By Joshua Malina
Miami Beach residents should be prepared to reach a little deeper into their pockets for the city’s cut of their income.
In an effort to fill a $29 million gap in next year’s operating budget, the Miami Beach City Commission narrowly approved a $0.56 property tax increase Monday night, with commissioners Deede Weithorn, Jonah Wolfson and Edward Tobin voting against the increase.
The budget shortfall, which came as a result of pending pension payouts and depressed property values, will be offset in large part by the property tax hike, which will capture $10.1 million, City Manager Jorge Gonzalez said. It will cost the average homeowner, with a home value of $288,000, $220 annually, according to the city manager.
Although the tax increase does present one way of balancing the city’s budget, some commissioners don’t think that it’s the best idea.
“It’s the wrong time to be saddling the taxpayers with the city’s burden,” said Wolfson. “There were other ways to balance this budget, and over the last two years I’ve made numerous votes, that if they had gone my way, would have been enough,” he said, and pointed to further reductions in executive salary as well as millions of dollars of promotional money spent on marketing the city.
“It’s the wrong time to be saddling the taxpayers with the city’s burden.” – Commissioner Jonah Wolfson.
The remaining shortfall will be filled by employee “give-backs” from city workers, surplus parking revenues, and increases in metered parking rates on South Beach. Currently, four out of the five unions that represent city workers have agreed to re-negotiate contracts, accepting 9-15 percent wage reductions in exchange for three years of immunity from lay-offs and further salary reductions.
“This is probably the first time, in anybody’s history that’s sitting up here, that we’ve actually secured concessions from the unions,” Gonzalez said.
The only loose end is a rogue $2 million, which may be captured if the city can reach an agreement with the Communication Workers Alliance (CWA), which represents 425 city workers, including 911 dispatchers, ocean lifeguards, and pool guards, among others. The CWA and the city have been trying to negotiate a new contract for over a year.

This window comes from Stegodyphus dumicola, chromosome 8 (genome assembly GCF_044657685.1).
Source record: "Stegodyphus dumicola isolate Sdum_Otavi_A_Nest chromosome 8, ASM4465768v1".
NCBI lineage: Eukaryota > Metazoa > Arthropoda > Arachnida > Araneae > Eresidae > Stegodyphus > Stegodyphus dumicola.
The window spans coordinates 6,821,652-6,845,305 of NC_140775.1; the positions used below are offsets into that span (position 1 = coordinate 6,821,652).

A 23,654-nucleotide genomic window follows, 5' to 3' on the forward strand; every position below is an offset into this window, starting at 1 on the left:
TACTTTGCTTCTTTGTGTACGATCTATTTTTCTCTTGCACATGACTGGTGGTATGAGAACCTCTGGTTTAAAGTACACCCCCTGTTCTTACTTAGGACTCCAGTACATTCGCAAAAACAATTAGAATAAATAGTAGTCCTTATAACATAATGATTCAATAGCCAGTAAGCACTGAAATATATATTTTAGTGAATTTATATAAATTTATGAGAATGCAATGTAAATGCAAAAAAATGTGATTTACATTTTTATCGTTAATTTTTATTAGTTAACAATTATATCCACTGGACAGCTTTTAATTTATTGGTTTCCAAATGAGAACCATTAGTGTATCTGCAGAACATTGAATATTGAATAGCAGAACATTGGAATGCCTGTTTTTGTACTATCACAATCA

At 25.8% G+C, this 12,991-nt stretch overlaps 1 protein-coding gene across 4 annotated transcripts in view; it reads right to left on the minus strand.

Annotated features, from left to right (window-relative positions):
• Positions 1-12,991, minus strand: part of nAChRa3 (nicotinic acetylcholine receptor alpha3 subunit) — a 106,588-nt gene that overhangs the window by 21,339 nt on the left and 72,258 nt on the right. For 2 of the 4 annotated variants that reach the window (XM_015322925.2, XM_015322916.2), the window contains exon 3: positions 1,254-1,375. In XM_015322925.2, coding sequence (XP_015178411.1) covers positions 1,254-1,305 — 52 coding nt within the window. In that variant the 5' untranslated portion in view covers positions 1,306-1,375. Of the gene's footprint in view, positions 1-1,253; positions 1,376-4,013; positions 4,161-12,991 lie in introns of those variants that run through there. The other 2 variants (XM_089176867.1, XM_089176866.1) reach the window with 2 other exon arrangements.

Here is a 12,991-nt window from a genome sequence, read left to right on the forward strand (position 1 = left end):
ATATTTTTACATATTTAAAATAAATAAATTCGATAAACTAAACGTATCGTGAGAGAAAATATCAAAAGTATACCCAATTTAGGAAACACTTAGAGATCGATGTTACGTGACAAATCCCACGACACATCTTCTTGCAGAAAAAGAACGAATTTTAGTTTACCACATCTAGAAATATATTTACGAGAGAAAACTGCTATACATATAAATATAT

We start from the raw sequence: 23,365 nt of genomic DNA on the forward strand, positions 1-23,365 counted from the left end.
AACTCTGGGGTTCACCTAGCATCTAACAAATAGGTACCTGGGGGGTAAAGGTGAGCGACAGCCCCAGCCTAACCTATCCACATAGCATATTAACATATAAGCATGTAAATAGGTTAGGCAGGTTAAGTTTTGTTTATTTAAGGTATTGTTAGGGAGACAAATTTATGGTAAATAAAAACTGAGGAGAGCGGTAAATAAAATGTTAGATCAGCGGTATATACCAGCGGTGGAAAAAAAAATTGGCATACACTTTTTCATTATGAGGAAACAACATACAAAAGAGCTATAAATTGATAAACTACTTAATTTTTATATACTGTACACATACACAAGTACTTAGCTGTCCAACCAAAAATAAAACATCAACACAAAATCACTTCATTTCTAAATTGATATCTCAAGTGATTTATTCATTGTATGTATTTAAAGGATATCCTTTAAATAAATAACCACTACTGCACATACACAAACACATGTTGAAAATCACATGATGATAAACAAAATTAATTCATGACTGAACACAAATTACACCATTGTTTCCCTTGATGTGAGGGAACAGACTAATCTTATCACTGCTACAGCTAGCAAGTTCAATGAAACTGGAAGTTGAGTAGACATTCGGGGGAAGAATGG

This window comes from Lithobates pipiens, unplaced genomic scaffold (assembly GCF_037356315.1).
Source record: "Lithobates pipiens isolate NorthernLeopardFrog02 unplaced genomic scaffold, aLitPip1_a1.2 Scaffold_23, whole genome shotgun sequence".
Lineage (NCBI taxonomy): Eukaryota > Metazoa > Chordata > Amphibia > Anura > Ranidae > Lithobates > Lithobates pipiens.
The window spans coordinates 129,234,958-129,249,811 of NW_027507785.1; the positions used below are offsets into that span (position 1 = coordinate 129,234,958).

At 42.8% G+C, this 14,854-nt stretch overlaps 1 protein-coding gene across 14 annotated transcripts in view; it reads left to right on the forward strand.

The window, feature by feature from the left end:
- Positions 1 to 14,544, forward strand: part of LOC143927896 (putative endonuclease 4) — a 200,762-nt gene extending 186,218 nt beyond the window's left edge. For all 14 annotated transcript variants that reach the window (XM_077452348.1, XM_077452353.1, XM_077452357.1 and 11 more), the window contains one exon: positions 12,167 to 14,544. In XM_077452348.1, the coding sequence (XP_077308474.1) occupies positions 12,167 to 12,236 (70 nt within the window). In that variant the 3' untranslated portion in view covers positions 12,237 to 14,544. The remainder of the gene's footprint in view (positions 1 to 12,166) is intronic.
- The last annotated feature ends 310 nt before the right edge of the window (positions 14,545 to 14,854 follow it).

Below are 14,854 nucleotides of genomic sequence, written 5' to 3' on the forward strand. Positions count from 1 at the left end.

“I feel optimistic about reaching an agreement with the union,” said Commissioner Michael Góngora, who hopes to find common ground with the bargaining unit within the month.
If an agreement cannot be reached, however, the commission must undertake certain “undesirable” alternatives if it is intent on balancing this year’s finances. Those alternatives could include transitioning some city employees from full-time to part-time status, closing pools or lifeguard stands, or lay offs.
In the meantime, the commission passed a measure to increase the fee for filing appeals of special masters fines that target property infractions; reduce contributions to non-profits; and increase fees on sidewalk cafés.
Some residents don’t think that goes far enough.
“The economic reality is that we have a substantial downturn, and how that’s not commensurate with a shrinking government is wrong,” said resident Gabrielle Redfern. “And to put that on the back of taxpayers—that’s doubly wrong.”
Redfern points to revenue enhancements, like un-metered parking in the city, which could be tapped for extra funds.
Another resident, Debbie Leibowitz, who spoke at the meeting, encouraged commissioners to be creative in finding alternative sources of income.
“I really wonder why we aren’t looking at other sources of revenue, looking at sponsorships and advertising dollars. I think there is a lot of money to be made in terms of advertising revenue in the city,” Leibowitz said.